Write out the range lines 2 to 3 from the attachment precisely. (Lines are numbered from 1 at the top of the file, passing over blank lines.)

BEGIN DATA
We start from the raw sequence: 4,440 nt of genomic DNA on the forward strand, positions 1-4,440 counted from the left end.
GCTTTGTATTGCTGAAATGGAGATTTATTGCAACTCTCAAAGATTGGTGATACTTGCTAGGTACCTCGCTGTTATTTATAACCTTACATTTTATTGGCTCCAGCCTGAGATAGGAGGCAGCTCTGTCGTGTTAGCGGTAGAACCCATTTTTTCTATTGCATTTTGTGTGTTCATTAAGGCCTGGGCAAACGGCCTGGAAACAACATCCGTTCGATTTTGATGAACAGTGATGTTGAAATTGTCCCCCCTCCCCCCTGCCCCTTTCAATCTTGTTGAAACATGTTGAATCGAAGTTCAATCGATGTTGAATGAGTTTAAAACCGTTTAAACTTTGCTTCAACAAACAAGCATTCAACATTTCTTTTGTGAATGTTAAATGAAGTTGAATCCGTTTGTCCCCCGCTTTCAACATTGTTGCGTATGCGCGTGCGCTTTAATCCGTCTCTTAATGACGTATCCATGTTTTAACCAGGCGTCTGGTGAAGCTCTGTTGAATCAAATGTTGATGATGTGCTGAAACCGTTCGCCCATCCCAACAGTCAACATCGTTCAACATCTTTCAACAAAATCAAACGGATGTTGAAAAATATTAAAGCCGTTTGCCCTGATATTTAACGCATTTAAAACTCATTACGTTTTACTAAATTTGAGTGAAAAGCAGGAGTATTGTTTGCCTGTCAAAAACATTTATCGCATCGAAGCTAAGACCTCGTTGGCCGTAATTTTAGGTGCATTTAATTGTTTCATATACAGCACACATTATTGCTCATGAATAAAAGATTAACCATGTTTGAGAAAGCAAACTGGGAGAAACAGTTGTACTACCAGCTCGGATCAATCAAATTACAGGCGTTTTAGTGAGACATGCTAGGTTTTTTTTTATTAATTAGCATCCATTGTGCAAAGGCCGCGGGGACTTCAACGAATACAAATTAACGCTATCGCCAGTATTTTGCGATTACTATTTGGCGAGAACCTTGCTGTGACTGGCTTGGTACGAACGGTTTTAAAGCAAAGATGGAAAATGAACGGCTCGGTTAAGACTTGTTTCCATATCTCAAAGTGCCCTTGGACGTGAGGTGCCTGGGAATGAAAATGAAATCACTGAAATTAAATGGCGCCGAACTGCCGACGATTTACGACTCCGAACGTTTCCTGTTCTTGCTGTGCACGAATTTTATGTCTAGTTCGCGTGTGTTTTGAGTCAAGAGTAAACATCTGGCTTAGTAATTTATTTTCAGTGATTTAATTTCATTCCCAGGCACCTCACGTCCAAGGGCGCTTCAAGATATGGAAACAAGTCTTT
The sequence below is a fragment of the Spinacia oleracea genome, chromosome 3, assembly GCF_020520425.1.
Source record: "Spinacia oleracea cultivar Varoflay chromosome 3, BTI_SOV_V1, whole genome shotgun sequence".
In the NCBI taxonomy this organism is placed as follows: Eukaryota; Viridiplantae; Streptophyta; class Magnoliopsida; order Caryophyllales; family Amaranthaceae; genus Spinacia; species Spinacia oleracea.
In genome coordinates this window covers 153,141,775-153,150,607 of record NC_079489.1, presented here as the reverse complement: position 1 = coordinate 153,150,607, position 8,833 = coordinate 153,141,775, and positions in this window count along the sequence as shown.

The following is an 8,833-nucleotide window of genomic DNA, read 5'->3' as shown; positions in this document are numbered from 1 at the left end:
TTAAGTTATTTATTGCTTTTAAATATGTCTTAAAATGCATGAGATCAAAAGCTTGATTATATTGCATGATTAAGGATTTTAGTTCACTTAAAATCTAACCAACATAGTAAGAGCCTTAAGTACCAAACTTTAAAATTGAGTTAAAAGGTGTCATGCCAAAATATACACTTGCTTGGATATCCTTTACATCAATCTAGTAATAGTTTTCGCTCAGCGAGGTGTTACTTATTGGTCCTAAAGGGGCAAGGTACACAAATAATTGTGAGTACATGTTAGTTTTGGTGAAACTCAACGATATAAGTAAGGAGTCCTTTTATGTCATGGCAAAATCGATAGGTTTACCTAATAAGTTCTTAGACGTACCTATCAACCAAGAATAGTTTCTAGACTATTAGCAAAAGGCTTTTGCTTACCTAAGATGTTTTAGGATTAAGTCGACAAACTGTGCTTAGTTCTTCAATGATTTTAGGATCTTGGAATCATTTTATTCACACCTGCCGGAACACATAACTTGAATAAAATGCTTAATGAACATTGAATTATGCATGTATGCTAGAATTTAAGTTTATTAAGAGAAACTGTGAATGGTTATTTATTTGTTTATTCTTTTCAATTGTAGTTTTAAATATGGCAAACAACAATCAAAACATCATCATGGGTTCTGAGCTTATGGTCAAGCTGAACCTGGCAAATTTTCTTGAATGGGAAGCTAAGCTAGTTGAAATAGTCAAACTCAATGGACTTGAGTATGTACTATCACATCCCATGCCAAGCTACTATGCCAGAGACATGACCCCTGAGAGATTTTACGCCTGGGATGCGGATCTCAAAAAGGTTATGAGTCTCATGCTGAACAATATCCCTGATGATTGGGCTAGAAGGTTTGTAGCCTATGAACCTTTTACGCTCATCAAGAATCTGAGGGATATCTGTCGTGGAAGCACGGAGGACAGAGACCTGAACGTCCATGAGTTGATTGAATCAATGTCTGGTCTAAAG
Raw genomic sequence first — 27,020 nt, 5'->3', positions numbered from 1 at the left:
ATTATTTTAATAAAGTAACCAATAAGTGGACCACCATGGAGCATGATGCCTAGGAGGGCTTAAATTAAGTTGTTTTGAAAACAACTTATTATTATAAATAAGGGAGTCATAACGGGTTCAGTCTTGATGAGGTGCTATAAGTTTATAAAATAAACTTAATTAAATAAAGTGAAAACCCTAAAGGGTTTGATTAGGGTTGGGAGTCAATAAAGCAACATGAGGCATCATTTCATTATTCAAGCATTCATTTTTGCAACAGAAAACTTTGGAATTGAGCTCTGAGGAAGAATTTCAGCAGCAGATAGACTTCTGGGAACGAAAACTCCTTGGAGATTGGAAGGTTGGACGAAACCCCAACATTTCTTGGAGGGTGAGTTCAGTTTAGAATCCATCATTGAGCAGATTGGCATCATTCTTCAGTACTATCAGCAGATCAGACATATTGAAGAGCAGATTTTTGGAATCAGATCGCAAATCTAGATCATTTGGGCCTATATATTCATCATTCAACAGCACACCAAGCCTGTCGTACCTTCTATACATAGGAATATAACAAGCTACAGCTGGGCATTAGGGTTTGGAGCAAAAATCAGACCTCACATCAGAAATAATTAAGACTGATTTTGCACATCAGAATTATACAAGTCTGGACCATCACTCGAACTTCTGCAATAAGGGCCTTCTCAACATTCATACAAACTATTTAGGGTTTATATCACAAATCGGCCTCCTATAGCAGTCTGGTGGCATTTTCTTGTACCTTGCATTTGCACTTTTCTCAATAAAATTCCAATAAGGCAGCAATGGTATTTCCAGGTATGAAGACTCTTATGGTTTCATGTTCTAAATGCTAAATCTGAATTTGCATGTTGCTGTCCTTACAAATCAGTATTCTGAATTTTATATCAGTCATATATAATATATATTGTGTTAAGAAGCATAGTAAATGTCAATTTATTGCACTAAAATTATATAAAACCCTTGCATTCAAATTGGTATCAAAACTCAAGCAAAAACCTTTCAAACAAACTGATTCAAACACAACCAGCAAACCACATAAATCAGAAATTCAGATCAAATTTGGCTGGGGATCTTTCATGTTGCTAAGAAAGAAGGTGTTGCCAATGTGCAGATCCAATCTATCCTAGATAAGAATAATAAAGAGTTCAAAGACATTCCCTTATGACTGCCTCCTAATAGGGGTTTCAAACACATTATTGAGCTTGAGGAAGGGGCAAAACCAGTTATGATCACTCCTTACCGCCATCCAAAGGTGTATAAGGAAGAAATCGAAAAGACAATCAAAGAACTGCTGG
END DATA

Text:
GCTTTGTATTGCTGAAATGGAGATTTATTGCAACTCTCAAAGATTGGTGATACTTGCTAGGTACCTCGCTGTTATTTATAACCTTACATTTTATTGGCTCCAGCCTGAGATAGGAGGCAGCTCTGTCGTGTTAGCGGTAGAACCCATTTTTTCTATTGCATTTTGTGTGTTCATTAAGGCCTGGGCAAACGGCCTGGAAACAACATCCGTTCGATTTTGATGAACAGTGATGTTGAAATTGTCCCCCCTCCCCCCTGCCCCTTTCAATCTTGTTGAAACATGTTGAATCGAAGTTCAATCGATGTTGAATGAGTTTAAAACCGTTTAAACTTTGCTTCAACAAACAAGCATTCAACATTTCTTTTGTGAATGTTAAATGAAGTTGAATCCGTTTGTCCCCCGCTTTCAACATTGTTGCGTATGCGCGTGCGCTTTAATCCGTCTCTTAATGACGTATCCATGTTTTAACCAGGCGTCTGGTGAAGCTCTGTTGAATCAAATGTTGATGATGTGCTGAAACCGTTCGCCCATCCCAACAGTCAACATCGTTCAACATCTTTCAACAAAATCAAACGGATGTTGAAAAATATTAAAGCCGTTTGCCCTGATATTTAACGCATTTAAAACTCATTACGTTTTACTAAATTTGAGTGAAAAGCAGGAGTATTGTTTGCCTGTCAAAAACATTTATCGCATCGAAGCTAAGACCTCGTTGGCCGTAATTTTAGGTGCATTTAATTGTTTCATATACAGCACACATTATTGCTCATGAATAAAAGATTAACCATGTTTGAGAAAGCAAACTGGGAGAAACAGTTGTACTACCAGCTCGGATCAATCAAATTACAGGCGTTTTAGTGAGACATGCTAGGTTTTTTTTTATTAATTAGCATCCATTGTGCAAAGGCCGCGGGGACTTCAACGAATACAAATTAACGCTATCGCCAGTATTTTGCGATTACTATTTGGCGAGAACCTTGCTGTGACTGGCTTGGTACGAACGGTTTTAAAGCAAAGATGGAAAATGAACGGCTCGGTTAAGACTTGTTTCCATATCTCAAAGTGCCCTTGGACGTGAGGTGCCTGGGAATGAAAATGAAATCACTGAAATTAAATGGCGCCGAACTGCCGACGATTTACGACTCCGAACGTTTCCTGTTCTTGCTGTGCACGAATTTTATGTCTAGTTCGCGTGTGTTTTGAGTCAAGAGTAAACATCTGGCTTAGTAATTTATTTTCAGTGATTTAATTTCATTCCCAGGCACCTCACGTCCAAGGGCGCTTCAAGATATGGAAACAAGTCTTT
The sequence below is a fragment of the Spinacia oleracea genome, chromosome 3, assembly GCF_020520425.1.